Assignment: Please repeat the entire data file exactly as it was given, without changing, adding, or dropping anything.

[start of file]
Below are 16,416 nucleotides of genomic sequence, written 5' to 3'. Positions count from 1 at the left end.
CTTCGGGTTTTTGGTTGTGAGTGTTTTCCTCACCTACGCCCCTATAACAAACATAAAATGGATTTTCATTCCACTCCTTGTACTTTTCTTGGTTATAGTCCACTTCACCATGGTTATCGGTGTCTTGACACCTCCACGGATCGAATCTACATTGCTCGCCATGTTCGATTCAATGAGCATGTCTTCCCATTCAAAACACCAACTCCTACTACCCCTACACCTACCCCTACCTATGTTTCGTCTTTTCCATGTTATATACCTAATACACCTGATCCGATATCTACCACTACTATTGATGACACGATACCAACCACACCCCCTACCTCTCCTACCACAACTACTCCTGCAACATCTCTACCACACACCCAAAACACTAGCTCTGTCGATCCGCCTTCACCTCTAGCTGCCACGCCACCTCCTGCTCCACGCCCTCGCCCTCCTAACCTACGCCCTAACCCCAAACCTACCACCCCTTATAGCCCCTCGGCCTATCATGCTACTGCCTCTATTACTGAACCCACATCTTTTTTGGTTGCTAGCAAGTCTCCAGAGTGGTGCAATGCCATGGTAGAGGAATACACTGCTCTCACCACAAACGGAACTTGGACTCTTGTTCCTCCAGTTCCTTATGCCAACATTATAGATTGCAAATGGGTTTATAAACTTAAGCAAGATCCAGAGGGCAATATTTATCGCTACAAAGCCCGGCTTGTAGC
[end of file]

Below are 16,416 nucleotides of genomic sequence, written 5' to 3'. Positions count from 1 at the left end.
CTTCGGGTTTTTGGTTGTGAGTGTTTTCCTCACCTACGCCCCTATAACAAACATAAAATGGATTTTCATTCCACTCCTTGTACTTTTCTTGGTTATAGTCCACTTCACCATGGTTATCGGTGTCTTGACACCTCCACGGATCGAATCTACATTGCTCGCCATGTTCGATTCAATGAGCATGTCTTCCCATTCAAAACACCAACTCCTACTACCCCTACACCTACCCCTACCTATGTTTCGTCTTTTCCATGTTATATACCTAATACACCTGATCCGATATCTACCACTACTATTGATGACACGATACCAACCACACCCCCTACCTCTCCTACCACAACTACTCCTGCAACATCTCTACCACACACCCAAAACACTAGCTCTGTCGATCCGCCTTCACCTCTAGCTGCCACGCCACCTCCTGCTCCACGCCCTCGCCCTCCTAACCTACGCCCTAACCCCAAACCTACCACCCCTTATAGCCCCTCGGCCTATCATGCTACTGCCTCTATTACTGAACCCACATCTTTTTTGGTTGCTAGCAAGTCTCCAGAGTGGTGCAATGCCATGGTAGAGGAATACACTGCTCTCACCACAAACGGAACTTGGACTCTTGTTCCTCCAGTTCCTTATGCCAACATTATAGATTGCAAATGGGTTTATAAACTTAAGCAAGATCCAGAGGGCAATATTTATCGCTACAAAGCCCGGCTTGTAGC